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South Korea parties through the night

June 19, 2006 11:10 IST
Hundreds of thousands of South Koreans partied through the night and greeted Monday with cheers and dancing in the streets after seeing their team grab a last-gasp 1-1 World Cup draw with France.

Fans gathered in downtown Seoul about eight hours before kick-off to watch the game on giant TV screens, just as they did four years ago when Korea co-hosted the World Cup with neighbours Japan.

South Korean fansThe match started at 4 a.m. local time (1900 GMT) and finished just before the morning rush hour. Outdoor venues across the country staged pop concerts and other events on Sunday night to keep fans entertained before the match.

Fans banged drums, shot off bottle rockets and erupted into deafening cheers when Park Ji-sung drew the match level with a late second-half goal.

South Korea sit on top of Group G with four points, ahead of France with two, Switzerland on one and Togo with zero. The Swiss play Togo on Monday.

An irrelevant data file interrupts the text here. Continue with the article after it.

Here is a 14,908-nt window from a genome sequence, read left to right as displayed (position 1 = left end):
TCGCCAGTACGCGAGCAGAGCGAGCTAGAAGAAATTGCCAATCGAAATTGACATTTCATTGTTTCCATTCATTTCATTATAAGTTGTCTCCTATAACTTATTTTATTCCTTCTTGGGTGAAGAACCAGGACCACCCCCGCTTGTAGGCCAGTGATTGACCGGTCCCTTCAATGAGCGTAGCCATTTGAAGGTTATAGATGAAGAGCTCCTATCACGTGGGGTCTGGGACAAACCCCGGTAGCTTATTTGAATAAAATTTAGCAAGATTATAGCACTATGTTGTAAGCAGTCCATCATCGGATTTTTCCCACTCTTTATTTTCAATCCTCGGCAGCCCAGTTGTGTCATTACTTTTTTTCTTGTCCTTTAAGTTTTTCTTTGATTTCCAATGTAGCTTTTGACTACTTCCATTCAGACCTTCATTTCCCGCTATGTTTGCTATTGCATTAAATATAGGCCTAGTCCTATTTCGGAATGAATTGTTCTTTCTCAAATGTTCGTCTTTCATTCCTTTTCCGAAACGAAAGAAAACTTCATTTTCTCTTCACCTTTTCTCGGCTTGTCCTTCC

"I love Park Ji-sung. He will take us to the next round. We will beat Switzerland," said fan Kim Kong-sik.

Partying fans were later cleared from the main streets of the capital by thousands of riot police to let a small army of garbage men and street sweepers clean up the mess.

"I feel so great this morning. Korea is fighting," said Kim Gi-youn.

Korea play Switzerland in their final group match on Friday in Hanover (Saturday 0400 Korean time).


In different parts of the Asia-Pacific region, the mood was decidedly less upbeat.

Soccer fans in Japan were frustrated by their team's 0-0 draw with Croatia, a result that leaves their hopes of qualifying for the second stage hanging by a thread, but refused to give up hope.

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"I'm not satisfied, but at least they avoided the worst-case scenario," said Masaya Tokunaga, 28. "All we can do now is win."

Japan have to beat Brazil in their final group match and hope the Australia versus Croatia match works out in their favour if they are to advance.

Soccer fans in Sydney turned on their televisions in the predawn hours of Monday to watch their side lose 2-0 to Brazil.

An Australian business survey forecast that up to a quarter of the workforce may choose to lie in on Monday morning instead of heading to the office.

Australian coach Guus Hiddink said the Socceroos were still on course to reach the second round of the World Cup for the first time despite the loss.

(With additional reporting by Toshi Maeda in Tokyo)

Jon Herskovitz
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